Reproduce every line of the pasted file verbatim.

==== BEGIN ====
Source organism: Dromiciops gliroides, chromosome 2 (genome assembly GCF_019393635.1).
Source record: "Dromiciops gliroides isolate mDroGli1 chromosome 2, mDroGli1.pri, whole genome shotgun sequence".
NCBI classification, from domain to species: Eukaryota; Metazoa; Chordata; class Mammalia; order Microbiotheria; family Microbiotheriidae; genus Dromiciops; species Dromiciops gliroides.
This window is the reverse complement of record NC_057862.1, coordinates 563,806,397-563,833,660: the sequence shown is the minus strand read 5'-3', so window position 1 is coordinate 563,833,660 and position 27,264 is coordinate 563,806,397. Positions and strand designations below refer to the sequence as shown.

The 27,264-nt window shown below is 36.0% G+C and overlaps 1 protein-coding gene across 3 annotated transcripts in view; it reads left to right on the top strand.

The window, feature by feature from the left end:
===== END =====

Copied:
Source organism: Dromiciops gliroides, chromosome 2 (genome assembly GCF_019393635.1).
Source record: "Dromiciops gliroides isolate mDroGli1 chromosome 2, mDroGli1.pri, whole genome shotgun sequence".
NCBI classification, from domain to species: Eukaryota; Metazoa; Chordata; class Mammalia; order Microbiotheria; family Microbiotheriidae; genus Dromiciops; species Dromiciops gliroides.
This window is the reverse complement of record NC_057862.1, coordinates 563,806,397-563,833,660: the sequence shown is the minus strand read 5'-3', so window position 1 is coordinate 563,833,660 and position 27,264 is coordinate 563,806,397. Positions and strand designations below refer to the sequence as shown.

The 27,264-nt window shown below is 36.0% G+C and overlaps 1 protein-coding gene across 3 annotated transcripts in view; it reads left to right on the top strand.

The window, feature by feature from the left end: